Sudan's split has made half a million people foreigners in their own land
> Daniel Howden Author
Monday 09 April 2012
Sudan's painful divorce has created more than half a million stateless
orphans as a deadline passed for those the north considers southerners to
leave or register as foreigners.
Hundreds of thousands of Sudanese, many of whom were born in cities such as
Khartoum and have never visited the south, will now be considered
"foreigners" in the Arab-dominated north after a transition period ended
Nine months after South Sudan seceded to become the world's newest country,
as many as 700,000 people have been stripped of their nationality because of
family links to the south or religious affiliation.
The separation came after nearly half a century of civil war often pitting a
predominantly African and Christian south against the majority Arab and
Muslim north. However, the clean lines of separation suggested by a
north-south confessional conflict have always jarred with the more complex
mosaic of peoples and faiths on the ground.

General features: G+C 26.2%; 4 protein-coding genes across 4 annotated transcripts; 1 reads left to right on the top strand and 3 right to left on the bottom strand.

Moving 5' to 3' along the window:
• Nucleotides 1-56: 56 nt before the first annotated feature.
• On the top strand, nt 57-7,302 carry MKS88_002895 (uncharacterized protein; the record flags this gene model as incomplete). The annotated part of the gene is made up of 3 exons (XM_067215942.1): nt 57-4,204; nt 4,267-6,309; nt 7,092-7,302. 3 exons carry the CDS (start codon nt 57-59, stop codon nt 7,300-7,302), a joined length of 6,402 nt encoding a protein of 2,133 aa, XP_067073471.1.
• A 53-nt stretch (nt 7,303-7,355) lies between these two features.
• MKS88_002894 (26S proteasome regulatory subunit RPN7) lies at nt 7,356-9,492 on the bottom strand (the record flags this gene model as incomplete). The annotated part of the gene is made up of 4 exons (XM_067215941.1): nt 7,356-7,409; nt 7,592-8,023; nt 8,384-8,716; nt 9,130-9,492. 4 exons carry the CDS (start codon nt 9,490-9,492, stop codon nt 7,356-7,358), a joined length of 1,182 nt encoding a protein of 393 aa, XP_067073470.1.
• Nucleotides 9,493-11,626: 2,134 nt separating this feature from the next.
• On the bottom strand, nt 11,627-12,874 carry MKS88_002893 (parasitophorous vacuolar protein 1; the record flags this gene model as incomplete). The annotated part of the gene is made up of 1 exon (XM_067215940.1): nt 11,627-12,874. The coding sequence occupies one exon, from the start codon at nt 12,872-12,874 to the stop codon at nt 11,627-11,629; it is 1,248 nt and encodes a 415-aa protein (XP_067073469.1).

For people like Osman, a 35-year-old engineer who lives in Khartoum who
declined to give his second name, the undeveloped south is no more than a
"I am a victim of southern secession. I was born and raised in the north,
have never been to the south and my wife is from the north," he told
Associated Press. An Arabic speaker who doesn't share a language with the
southern tribes or speak any English, he now faces a frightening limbo in
which he risks separation from his family. "I want to stay in Sudan but the
government does not allow it."
The southern exodus has been a "logistical nightmare" according to the
International Organisation for Migration, who have assisted some 23,000
people to move, mainly by river. Huge barges have been arriving in the
southern capital Juba almost daily for the past year, often carrying people
who have left behind the wealthier and more developed north for a new
country with few roads and almost no infrastructure.
The birth of a country in the south stranded millions of Sudanese on the
wrong side of a contentious border. Tens of thousands of returnees who took
the land route south have found themselves living in camps surviving on
handouts. And the bitter conflict that led southerners to vote
overwhelmingly for independence last year has left a legacy of mistrust and
border disputes that threaten to provoke a new war.
A summit of the two countries' leaders scheduled for last week was cancelled
after fresh clashes in the border area where the south has accused the north
of bombing targets in the oil-rich Unity State.
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Received on Mon Apr 09 2012 - 17:00:48 EDT